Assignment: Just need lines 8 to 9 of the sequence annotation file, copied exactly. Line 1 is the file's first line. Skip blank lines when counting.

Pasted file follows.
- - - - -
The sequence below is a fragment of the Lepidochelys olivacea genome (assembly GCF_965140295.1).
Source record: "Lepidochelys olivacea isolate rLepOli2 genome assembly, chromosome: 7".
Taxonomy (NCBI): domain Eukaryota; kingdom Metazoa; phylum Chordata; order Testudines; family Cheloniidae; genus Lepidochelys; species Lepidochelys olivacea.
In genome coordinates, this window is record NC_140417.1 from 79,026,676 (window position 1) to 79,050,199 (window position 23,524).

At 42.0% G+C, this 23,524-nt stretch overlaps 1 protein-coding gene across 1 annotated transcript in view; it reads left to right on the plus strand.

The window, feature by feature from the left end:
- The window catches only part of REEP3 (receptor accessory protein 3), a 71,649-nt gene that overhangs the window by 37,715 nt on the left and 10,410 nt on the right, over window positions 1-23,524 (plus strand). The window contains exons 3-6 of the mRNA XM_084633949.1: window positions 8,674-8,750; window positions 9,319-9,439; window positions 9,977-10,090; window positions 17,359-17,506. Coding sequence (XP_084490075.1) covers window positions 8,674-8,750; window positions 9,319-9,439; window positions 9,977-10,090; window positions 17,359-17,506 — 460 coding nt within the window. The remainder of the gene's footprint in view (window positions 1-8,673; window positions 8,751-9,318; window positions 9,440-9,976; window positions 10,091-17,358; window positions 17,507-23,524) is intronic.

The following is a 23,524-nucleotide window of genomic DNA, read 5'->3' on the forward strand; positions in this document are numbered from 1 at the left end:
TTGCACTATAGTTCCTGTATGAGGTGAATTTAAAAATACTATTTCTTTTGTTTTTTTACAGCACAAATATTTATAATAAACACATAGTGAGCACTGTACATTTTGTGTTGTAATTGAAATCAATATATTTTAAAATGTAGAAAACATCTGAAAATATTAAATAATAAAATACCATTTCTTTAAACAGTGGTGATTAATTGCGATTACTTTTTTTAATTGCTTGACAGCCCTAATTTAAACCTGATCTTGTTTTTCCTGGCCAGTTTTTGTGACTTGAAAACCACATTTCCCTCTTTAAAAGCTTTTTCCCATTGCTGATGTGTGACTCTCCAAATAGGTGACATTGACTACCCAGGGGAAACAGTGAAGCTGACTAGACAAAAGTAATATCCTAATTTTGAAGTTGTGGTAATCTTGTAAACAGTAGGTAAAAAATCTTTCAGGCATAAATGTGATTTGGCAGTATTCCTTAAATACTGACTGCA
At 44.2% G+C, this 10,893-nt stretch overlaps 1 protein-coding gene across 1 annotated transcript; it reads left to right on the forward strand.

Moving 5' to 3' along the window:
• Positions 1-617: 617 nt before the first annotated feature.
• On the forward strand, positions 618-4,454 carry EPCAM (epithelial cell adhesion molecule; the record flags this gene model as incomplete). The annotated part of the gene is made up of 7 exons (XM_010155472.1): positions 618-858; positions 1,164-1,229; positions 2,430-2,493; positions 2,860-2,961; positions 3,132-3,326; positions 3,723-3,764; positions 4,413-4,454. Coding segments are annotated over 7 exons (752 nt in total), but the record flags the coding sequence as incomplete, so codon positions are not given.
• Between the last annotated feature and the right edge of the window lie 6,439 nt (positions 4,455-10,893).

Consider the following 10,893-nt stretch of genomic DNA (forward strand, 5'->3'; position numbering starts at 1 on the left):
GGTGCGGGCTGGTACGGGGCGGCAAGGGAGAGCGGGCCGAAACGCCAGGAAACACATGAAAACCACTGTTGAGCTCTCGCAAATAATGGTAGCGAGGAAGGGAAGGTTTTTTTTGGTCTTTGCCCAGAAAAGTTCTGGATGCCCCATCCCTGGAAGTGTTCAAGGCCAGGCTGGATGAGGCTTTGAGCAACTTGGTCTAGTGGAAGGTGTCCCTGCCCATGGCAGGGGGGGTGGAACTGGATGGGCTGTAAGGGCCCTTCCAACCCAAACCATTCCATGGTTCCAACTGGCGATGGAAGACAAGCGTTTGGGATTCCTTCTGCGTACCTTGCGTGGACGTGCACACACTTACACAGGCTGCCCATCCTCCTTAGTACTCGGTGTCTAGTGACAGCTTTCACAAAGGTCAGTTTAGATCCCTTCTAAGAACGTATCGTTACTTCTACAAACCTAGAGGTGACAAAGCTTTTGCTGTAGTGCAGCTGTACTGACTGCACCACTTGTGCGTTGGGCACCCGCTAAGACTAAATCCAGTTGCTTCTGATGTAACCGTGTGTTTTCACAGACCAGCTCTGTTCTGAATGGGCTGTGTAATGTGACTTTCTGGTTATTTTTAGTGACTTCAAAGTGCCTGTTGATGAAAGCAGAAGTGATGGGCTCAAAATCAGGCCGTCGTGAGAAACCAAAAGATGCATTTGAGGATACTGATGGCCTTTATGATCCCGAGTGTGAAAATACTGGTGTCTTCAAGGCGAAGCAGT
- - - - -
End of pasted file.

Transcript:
The following is a 23,524-nucleotide window of genomic DNA, read 5'->3' on the forward strand; positions in this document are numbered from 1 at the left end:
TTGCACTATAGTTCCTGTATGAGGTGAATTTAAAAATACTATTTCTTTTGTTTTTTTACAGCACAAATATTTATAATAAACACATAGTGAGCACTGTACATTTTGTGTTGTAATTGAAATCAATATATTTTAAAATGTAGAAAACATCTGAAAATATTAAATAATAAAATACCATTTCTTTAAACAGTGGTGATTAATTGCGATTACTTTTTTTAATTGCTTGACAGCCCTAATTTAAACCTGATCTTGTTTTTCCTGGCCAGTTTTTGTGACTTGAAAACCACATTTCCCTCTTTAAAAGCTTTTTCCCATTGCTGATGTGTGACTCTCCAAATAGGTGACATTGACTACCCAGGGGAAACAGTGAAGCTGACTAGACAAAAGTAATATCCTAATTTTGAAGTTGTGGTAATCTTGTAAACAGTAGGTAAAAAATCTTTCAGGCATAAATGTGATTTGGCAGTATTCCTTAAATACTGACTGCA